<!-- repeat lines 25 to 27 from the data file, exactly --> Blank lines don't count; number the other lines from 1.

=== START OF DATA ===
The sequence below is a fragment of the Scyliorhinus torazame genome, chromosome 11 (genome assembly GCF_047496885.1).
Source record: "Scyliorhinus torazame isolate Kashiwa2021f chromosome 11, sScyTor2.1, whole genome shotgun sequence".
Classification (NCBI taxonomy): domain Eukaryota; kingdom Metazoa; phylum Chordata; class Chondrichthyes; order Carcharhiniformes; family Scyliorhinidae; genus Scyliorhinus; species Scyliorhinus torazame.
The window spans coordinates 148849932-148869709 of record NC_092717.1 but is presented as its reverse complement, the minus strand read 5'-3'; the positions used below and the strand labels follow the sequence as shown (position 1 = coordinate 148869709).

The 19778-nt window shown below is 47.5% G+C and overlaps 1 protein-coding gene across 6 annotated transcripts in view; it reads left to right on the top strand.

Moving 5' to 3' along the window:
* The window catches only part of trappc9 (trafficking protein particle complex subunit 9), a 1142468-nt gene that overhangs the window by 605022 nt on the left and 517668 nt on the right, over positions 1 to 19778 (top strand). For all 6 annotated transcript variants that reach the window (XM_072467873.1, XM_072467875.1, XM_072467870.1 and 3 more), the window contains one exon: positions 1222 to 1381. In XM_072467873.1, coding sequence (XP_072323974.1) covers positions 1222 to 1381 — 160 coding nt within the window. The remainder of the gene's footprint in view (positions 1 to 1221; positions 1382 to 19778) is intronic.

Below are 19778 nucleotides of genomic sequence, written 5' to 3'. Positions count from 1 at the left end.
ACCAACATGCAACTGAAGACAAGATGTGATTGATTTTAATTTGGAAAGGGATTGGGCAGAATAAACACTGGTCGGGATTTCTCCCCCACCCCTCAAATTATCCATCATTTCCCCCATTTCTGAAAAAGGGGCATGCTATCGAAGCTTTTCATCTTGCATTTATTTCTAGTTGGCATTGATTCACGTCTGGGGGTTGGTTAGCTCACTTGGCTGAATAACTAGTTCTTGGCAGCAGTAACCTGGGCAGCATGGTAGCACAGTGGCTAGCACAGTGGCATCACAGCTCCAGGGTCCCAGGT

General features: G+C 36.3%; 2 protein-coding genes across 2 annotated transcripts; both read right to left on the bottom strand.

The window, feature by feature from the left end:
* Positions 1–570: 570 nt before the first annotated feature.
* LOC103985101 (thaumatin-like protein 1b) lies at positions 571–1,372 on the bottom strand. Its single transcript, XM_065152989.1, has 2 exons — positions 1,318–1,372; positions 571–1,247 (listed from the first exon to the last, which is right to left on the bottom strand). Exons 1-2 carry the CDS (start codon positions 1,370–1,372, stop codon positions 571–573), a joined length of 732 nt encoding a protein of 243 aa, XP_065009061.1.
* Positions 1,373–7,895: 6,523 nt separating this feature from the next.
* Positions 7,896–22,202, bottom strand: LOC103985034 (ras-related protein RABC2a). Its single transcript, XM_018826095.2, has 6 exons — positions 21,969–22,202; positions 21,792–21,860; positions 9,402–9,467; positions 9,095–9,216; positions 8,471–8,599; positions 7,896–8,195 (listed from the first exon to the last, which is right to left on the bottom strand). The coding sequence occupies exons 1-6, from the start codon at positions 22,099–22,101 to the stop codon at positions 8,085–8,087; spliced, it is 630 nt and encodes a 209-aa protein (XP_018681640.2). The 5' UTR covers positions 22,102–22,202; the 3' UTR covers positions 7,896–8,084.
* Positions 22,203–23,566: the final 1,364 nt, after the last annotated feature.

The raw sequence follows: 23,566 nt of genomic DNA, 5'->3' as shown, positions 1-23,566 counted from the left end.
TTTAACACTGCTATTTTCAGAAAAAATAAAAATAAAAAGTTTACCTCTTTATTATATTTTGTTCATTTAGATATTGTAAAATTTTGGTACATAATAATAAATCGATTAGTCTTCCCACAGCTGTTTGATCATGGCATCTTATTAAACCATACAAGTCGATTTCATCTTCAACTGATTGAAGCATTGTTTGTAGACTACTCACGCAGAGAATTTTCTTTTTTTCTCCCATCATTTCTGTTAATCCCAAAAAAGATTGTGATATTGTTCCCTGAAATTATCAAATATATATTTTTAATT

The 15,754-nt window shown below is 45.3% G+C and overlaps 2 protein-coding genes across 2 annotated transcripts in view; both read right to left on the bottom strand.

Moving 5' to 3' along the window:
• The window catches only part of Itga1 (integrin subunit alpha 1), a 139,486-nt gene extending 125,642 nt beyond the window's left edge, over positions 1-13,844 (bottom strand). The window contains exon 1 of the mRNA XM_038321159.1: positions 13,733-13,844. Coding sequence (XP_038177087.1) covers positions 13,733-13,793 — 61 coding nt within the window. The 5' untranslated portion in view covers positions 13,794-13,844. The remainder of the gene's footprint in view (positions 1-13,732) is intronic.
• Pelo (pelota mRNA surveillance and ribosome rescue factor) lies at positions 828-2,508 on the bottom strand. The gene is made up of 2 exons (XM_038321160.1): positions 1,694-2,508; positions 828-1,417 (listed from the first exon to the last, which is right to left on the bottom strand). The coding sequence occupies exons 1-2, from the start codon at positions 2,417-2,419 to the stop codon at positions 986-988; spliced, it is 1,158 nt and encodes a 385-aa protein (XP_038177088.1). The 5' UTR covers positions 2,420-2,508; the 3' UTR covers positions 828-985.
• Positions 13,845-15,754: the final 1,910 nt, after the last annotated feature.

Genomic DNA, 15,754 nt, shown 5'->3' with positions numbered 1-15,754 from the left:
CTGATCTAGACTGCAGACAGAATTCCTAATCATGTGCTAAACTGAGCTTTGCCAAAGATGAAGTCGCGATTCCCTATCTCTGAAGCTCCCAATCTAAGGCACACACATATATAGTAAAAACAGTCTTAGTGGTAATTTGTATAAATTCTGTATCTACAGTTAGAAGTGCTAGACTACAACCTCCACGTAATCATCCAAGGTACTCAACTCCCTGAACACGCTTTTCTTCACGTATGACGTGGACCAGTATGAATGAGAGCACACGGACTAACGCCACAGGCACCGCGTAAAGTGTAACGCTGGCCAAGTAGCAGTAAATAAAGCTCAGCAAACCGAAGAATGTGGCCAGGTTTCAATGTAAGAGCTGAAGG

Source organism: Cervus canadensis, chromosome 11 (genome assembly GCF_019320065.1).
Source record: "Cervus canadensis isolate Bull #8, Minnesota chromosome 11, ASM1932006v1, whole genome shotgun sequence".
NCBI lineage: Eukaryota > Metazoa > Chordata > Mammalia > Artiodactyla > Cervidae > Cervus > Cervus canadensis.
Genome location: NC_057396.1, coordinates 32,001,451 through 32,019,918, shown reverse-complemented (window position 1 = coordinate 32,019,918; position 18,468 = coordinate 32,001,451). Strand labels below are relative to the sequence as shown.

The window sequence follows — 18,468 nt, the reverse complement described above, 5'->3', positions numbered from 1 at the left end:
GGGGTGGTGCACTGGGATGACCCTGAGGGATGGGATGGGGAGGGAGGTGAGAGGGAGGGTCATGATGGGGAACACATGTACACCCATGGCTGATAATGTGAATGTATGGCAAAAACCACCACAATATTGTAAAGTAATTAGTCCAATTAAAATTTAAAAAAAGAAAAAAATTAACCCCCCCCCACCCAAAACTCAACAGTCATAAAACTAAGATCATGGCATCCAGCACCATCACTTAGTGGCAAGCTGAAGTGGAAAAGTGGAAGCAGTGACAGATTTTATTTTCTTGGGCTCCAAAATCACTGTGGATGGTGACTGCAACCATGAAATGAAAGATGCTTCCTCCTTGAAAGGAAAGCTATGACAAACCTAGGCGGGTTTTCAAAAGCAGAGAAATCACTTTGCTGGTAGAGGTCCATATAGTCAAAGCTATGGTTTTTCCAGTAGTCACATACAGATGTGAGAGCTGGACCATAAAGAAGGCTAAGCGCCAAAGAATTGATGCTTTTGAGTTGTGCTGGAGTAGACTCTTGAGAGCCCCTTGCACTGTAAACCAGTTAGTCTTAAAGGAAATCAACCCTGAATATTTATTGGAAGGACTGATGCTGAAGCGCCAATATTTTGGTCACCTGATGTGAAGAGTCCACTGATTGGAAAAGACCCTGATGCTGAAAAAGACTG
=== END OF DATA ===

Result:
CTGATCTAGACTGCAGACAGAATTCCTAATCATGTGCTAAACTGAGCTTTGCCAAAGATGAAGTCGCGATTCCCTATCTCTGAAGCTCCCAATCTAAGGCACACACATATATAGTAAAAACAGTCTTAGTGGTAATTTGTATAAATTCTGTATCTACAGTTAGAAGTGCTAGACTACAACCTCCACGTAATCATCCAAGGTACTCAACTCCCTGAACACGCTTTTCTTCACGTATGACGTGGACCAGTATGAATGAGAGCACACGGACTAACGCCACAGGCACCGCGTAAAGTGTAACGCTGGCCAAGTAGCAGTAAATAAAGCTCAGCAAACCGAAGAATGTGGCCAGGTTTCAATGTAAGAGCTGAAGG

Source organism: Cervus canadensis, chromosome 11 (genome assembly GCF_019320065.1).
Source record: "Cervus canadensis isolate Bull #8, Minnesota chromosome 11, ASM1932006v1, whole genome shotgun sequence".